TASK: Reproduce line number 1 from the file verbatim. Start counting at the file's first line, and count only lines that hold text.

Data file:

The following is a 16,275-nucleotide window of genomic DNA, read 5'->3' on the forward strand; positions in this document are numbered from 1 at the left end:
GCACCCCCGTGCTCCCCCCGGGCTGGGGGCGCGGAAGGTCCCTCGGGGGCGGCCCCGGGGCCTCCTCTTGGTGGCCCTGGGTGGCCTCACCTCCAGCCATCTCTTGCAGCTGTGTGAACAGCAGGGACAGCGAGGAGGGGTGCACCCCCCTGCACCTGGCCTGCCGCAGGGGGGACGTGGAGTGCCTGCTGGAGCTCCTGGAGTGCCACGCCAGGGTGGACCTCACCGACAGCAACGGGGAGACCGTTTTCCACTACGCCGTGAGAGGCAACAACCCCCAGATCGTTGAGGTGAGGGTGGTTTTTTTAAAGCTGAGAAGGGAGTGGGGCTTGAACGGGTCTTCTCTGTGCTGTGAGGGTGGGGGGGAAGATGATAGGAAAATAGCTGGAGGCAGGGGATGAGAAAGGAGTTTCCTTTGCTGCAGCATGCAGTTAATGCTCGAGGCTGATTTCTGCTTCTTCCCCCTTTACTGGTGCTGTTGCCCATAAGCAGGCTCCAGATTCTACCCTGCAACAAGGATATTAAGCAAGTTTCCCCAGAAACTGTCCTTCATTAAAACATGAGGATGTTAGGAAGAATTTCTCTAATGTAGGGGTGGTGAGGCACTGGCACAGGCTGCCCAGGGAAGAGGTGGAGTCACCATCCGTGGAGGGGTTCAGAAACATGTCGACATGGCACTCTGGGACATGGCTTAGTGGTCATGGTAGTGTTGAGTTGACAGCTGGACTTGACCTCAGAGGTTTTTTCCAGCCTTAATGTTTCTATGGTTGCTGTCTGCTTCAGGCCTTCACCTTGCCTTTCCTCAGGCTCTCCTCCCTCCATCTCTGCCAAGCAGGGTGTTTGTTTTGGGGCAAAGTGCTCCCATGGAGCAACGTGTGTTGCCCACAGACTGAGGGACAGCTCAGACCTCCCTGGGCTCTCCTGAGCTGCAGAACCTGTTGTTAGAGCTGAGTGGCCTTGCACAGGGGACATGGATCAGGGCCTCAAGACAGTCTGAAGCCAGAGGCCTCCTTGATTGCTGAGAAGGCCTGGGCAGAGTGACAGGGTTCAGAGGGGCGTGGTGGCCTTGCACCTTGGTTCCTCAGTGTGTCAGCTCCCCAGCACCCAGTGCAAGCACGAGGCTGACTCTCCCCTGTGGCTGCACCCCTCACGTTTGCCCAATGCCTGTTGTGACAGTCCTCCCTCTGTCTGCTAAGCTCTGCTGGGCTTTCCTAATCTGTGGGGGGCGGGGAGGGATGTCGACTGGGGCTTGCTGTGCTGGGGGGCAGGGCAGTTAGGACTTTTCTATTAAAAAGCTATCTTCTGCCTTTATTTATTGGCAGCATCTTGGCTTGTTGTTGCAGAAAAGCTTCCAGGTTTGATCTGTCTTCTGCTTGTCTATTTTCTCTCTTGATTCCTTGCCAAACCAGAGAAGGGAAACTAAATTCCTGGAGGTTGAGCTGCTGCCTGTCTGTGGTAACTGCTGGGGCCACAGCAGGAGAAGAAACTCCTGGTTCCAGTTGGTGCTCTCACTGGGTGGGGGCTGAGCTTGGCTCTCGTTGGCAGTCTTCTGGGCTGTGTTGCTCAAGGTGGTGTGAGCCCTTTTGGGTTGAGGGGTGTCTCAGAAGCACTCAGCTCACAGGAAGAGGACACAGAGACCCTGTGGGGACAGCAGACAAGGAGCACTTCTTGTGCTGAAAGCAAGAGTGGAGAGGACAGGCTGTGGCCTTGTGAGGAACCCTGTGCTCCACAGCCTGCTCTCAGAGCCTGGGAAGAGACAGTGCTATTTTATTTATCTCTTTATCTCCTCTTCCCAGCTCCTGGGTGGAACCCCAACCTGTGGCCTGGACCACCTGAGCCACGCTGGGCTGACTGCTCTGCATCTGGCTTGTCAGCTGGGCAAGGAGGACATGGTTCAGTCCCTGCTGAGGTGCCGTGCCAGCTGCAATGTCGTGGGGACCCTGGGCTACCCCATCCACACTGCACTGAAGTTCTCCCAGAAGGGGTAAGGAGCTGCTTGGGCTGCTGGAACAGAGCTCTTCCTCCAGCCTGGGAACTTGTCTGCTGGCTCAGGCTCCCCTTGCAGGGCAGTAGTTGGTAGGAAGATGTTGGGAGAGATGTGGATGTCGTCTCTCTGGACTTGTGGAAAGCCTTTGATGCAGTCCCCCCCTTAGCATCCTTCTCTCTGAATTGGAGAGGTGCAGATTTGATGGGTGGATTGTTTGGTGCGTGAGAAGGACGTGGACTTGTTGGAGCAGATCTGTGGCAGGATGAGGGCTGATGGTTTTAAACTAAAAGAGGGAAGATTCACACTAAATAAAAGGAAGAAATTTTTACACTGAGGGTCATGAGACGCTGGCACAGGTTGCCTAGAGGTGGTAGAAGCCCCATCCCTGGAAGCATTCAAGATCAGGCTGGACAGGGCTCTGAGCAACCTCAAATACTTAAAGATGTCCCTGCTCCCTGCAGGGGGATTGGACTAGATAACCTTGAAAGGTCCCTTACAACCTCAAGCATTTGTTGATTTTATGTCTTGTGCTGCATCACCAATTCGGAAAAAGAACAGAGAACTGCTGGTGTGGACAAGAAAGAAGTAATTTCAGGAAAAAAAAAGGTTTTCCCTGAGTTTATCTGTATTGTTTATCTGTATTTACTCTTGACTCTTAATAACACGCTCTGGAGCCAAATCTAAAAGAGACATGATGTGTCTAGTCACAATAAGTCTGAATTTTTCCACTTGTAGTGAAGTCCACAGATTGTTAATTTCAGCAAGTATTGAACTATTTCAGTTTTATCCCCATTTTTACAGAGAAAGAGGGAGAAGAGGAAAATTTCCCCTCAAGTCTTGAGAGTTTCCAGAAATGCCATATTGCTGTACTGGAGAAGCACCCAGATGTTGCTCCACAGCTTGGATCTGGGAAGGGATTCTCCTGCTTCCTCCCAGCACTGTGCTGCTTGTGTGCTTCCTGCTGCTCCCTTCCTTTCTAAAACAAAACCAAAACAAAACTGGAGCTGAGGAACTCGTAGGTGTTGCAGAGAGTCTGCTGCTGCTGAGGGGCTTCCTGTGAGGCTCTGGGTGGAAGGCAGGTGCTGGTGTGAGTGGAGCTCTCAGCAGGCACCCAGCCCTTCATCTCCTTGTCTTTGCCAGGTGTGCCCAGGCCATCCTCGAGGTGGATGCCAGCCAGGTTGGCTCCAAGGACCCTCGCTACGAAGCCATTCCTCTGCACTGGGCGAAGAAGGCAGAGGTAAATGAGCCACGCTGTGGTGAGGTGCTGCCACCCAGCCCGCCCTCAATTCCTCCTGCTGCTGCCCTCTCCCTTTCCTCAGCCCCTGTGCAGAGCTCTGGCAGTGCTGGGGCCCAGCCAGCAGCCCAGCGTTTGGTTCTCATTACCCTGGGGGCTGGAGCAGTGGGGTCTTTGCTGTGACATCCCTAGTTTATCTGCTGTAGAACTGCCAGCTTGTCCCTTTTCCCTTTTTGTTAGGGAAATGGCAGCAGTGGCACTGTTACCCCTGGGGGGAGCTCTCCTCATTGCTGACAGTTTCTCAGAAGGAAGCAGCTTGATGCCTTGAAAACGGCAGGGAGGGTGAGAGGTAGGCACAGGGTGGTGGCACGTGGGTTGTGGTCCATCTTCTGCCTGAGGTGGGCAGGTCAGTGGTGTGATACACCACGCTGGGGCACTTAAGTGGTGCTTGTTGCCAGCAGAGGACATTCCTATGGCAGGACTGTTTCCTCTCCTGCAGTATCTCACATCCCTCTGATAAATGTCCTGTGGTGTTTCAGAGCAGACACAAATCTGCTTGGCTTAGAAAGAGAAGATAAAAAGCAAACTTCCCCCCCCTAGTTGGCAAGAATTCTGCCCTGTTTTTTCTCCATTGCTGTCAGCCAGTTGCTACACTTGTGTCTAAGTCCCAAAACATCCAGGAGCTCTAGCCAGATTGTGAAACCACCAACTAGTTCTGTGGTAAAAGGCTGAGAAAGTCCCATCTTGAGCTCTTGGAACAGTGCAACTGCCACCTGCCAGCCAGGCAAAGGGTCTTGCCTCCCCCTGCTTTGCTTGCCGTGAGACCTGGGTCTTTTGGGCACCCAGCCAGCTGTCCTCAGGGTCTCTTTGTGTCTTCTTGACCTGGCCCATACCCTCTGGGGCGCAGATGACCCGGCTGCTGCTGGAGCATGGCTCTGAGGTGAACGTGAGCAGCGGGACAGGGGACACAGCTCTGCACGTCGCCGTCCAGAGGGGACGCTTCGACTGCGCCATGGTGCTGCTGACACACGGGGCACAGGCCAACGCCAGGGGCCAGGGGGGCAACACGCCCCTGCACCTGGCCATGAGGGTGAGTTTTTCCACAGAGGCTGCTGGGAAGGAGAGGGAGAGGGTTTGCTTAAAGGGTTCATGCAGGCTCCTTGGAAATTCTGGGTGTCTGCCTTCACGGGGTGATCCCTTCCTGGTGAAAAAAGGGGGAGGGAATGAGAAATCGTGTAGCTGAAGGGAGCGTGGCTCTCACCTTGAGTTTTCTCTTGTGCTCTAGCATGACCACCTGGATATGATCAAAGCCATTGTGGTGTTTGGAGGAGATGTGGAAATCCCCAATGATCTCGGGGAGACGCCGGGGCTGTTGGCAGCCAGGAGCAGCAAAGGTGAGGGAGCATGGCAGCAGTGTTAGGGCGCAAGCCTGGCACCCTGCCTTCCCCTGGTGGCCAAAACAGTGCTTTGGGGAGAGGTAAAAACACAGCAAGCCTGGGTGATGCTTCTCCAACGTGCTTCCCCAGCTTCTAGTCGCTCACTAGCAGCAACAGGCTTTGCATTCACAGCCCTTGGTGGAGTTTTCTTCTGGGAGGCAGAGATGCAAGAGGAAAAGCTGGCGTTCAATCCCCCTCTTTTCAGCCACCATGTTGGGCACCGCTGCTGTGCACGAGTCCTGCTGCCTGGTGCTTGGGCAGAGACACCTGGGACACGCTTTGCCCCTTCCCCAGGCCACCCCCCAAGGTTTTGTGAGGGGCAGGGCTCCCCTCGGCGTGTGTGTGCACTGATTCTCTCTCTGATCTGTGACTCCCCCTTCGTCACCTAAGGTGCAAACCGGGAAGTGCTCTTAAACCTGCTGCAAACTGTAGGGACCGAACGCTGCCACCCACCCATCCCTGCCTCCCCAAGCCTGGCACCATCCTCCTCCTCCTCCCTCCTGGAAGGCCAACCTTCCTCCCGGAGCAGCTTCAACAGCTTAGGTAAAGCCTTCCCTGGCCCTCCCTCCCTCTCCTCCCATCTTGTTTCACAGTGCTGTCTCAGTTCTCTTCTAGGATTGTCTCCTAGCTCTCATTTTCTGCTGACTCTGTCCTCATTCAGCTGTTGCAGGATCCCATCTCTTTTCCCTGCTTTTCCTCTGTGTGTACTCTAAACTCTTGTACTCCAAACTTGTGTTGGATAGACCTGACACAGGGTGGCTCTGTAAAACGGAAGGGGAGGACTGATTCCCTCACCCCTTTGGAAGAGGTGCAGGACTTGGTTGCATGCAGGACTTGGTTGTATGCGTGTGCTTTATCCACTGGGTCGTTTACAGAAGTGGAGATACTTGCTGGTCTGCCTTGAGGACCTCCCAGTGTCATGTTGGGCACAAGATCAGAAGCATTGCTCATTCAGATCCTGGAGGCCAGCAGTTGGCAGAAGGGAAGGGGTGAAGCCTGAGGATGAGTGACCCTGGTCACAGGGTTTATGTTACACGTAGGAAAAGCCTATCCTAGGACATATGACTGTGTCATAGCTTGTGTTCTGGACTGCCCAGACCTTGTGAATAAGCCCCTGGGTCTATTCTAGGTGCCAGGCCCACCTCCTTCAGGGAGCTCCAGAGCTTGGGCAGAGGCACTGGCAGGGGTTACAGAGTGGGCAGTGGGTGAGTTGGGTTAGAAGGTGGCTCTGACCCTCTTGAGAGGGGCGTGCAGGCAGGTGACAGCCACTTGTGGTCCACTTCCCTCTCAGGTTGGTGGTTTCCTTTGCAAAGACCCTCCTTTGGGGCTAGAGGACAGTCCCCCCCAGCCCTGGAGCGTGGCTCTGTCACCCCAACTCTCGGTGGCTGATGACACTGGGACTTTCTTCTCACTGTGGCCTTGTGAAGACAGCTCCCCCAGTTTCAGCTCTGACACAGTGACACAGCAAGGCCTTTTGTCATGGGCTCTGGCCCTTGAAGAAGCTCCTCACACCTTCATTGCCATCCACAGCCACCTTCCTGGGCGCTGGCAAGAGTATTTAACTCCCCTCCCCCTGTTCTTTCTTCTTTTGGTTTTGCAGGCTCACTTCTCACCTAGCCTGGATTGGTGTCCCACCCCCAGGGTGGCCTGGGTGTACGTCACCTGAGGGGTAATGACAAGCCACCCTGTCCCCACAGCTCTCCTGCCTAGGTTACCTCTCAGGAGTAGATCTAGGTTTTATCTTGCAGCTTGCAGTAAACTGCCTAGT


The following is a 16,275-nucleotide window of genomic DNA, read 5'->3' on the forward strand; positions in this document are numbered from 1 at the left end: